Claiborne left LSU with 95 total tackles, 11 interceptions and one defensive touchdown. He also returned a kickoff for a touchdown in 2011.

    Needless to say, the rankings were a bit off with Claiborne.

Mike Hart, 3-Star RB

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    Running back Mike Hart is considered to be one of the better players in Michigan football history, and that's saying something.

    He's certainly one of the best backs Michigan has seen, and he totaled 5,040 rushing yards and 41 touchdowns for the Wolverines in four seasons.

    He was fifth in Heisman voting back in 2005 (sports-reference.com).

    For as good as he was at Michigan and for as legendary he'll be in Wolverines' history, Hart came into the program ranked as a 3-star all-purpose back according to Rivals.com.

Sam Bradford, 3-Star QB

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    You may now know Sam Bradford as the quarterback for the St. Louis Rams, but there was a time when he was just another 3-star quarterback that was committed to Oklahoma.

    Rivals.com listed Bradford as a 3-star, and needless to say, he exceeded those expectations.

    On top of winning the Heisman Trophy in 2008, Bradford threw for 8,403 yards, 88 touchdowns and just 16 interceptions at Oklahoma. That's also considering that he had to have season-ending shoulder surgery in 2009 and only played in three games.

    Bradford was selected No. 1 overall in the 2010 NFL draft by the Rams.

    Not bad for a 3-star.

Jake Long, 4-Star OT

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    Being ranked as a 4-star offensive tackle is not too shabby in today's day and age of college football recruiting, but a 4-star ranking doesn't even come close to doing Jake Long justice.

    He's one of the best offensive lineman college football has seen in the 21st century and he was a beast at the line of scrimmage for the Michigan Wolverines.

    Long was a two-time All-American and was taken No. 1 overall in the 2008 NFL draft by the Miami Dolphins.

    Rivals.com had him ranked as a 4-star coming into Michigan's 2003 class.

Mark Ingram, 3-Star RB

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    Mark Ingram was ranked as a 3-star running back by Scout.com and a 4-star running back by Rivals.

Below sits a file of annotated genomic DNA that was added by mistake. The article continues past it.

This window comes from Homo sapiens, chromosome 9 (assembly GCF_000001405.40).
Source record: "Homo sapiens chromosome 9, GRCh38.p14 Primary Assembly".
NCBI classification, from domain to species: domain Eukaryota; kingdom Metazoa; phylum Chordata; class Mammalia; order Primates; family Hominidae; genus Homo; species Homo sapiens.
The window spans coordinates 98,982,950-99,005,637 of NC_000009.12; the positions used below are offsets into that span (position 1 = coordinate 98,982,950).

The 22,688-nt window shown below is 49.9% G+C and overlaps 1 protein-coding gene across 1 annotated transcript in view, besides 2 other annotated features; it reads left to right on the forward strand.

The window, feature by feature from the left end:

Scout.com had him listed as the No. 58 running back in the country and Rivals had him as the No. 17 athlete at 5'10'', 195 pounds. 

    When he was taken by the New Orleans Saints in the first round of the 2011 NFL Draft, he weighed 215 pounds (NFL.com) and just came off a college career that saw him rush for 3,261 yards and 42 touchdowns. He notched 60 receptions for 670 yards and four touchdowns.

    Oh, Ingram also won the Heisman trophy in 2009.

Johnny Manziel, 3-Star Dual-Threat QB

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    Johnny Manziel, or "Johnny Football" as you probably know him, is arguably the most exciting and dynamic player in college football right now.

    He won the Heisman trophy in his freshman season, and there's a good chance that he'll continue to get better as both the quarterback and leader of the Texas A&M Aggies. Manziel could end up being one of the greatest when all is said and done, and he's already established his legend.

    Although he has displayed 5-star talent, he was only ranked as a 3-star quarterback by most of the recruiting services coming out of Tivy High School in Kerrville, Texas. The only service to rank him above 3-star was 247Sports, who ranked him as a 4-star dual-threat. 

    He was ranked as the No. 13 dual-threat quarterback in the 2011 class according to the 247Sports Composite Rankings.

    Ranked ahead of him was 5-star Jeff Driskel (Florida), 5-star Braxton Miller (Ohio State), 4-star Kiehl Frazier (Auburn), 4-star Brett Hundley (UCLA), 4-star Teddy Bridgewater (Louisville), 4-star Bubba Starling, 4-star J.W. Walsh (Oklahoma State), 4-star Jerrard Randall (LSU), 4-star Marquise Williams (North Carolina), 3-star Michael Eubank (Arizona State), 3-star Vad Lee (Georgia Tech) and 3-star Lafonte Thourogood (Vanderbilt).

    Would you take any of these quarterbacks ahead of Manziel right now?

    I certainly wouldn't.